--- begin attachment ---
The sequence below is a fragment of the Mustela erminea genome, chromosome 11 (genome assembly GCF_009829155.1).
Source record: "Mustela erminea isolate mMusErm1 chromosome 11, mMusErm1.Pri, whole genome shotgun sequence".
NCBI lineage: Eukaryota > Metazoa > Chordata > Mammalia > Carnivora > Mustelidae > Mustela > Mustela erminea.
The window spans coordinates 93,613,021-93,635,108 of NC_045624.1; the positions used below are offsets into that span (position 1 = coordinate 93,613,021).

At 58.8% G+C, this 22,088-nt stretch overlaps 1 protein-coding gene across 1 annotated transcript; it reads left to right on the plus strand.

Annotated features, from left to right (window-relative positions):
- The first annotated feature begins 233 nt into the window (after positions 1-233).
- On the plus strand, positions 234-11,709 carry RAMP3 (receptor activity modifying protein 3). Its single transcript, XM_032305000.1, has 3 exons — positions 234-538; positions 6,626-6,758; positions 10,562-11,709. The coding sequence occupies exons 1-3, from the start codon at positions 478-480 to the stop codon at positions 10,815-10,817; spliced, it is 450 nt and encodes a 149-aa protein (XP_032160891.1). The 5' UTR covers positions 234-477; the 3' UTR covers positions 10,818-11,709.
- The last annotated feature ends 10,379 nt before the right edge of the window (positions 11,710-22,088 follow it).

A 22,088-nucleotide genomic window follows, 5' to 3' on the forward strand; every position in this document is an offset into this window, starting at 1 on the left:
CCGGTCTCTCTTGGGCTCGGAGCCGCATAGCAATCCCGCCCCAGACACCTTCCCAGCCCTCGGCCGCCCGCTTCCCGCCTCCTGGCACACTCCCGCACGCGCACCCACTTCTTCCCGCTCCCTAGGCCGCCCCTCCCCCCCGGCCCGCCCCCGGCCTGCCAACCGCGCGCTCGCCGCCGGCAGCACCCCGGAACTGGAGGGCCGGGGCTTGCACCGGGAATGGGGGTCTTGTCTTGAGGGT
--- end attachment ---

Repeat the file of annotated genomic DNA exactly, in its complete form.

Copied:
The sequence below is a fragment of the Mustela erminea genome, chromosome 11 (genome assembly GCF_009829155.1).
Source record: "Mustela erminea isolate mMusErm1 chromosome 11, mMusErm1.Pri, whole genome shotgun sequence".
NCBI lineage: Eukaryota > Metazoa > Chordata > Mammalia > Carnivora > Mustelidae > Mustela > Mustela erminea.
The window spans coordinates 93,613,021-93,635,108 of NC_045624.1; the positions used below are offsets into that span (position 1 = coordinate 93,613,021).

At 58.8% G+C, this 22,088-nt stretch overlaps 1 protein-coding gene across 1 annotated transcript; it reads left to right on the plus strand.

Annotated features, from left to right (window-relative positions):
- The first annotated feature begins 233 nt into the window (after positions 1-233).
- On the plus strand, positions 234-11,709 carry RAMP3 (receptor activity modifying protein 3). Its single transcript, XM_032305000.1, has 3 exons — positions 234-538; positions 6,626-6,758; positions 10,562-11,709. The coding sequence occupies exons 1-3, from the start codon at positions 478-480 to the stop codon at positions 10,815-10,817; spliced, it is 450 nt and encodes a 149-aa protein (XP_032160891.1). The 5' UTR covers positions 234-477; the 3' UTR covers positions 10,818-11,709.
- The last annotated feature ends 10,379 nt before the right edge of the window (positions 11,710-22,088 follow it).

A 22,088-nucleotide genomic window follows, 5' to 3' on the forward strand; every position in this document is an offset into this window, starting at 1 on the left:
CCGGTCTCTCTTGGGCTCGGAGCCGCATAGCAATCCCGCCCCAGACACCTTCCCAGCCCTCGGCCGCCCGCTTCCCGCCTCCTGGCACACTCCCGCACGCGCACCCACTTCTTCCCGCTCCCTAGGCCGCCCCTCCCCCCCGGCCCGCCCCCGGCCTGCCAACCGCGCGCTCGCCGCCGGCAGCACCCCGGAACTGGAGGGCCGGGGCTTGCACCGGGAATGGGGGTCTTGTCTTGAGGGT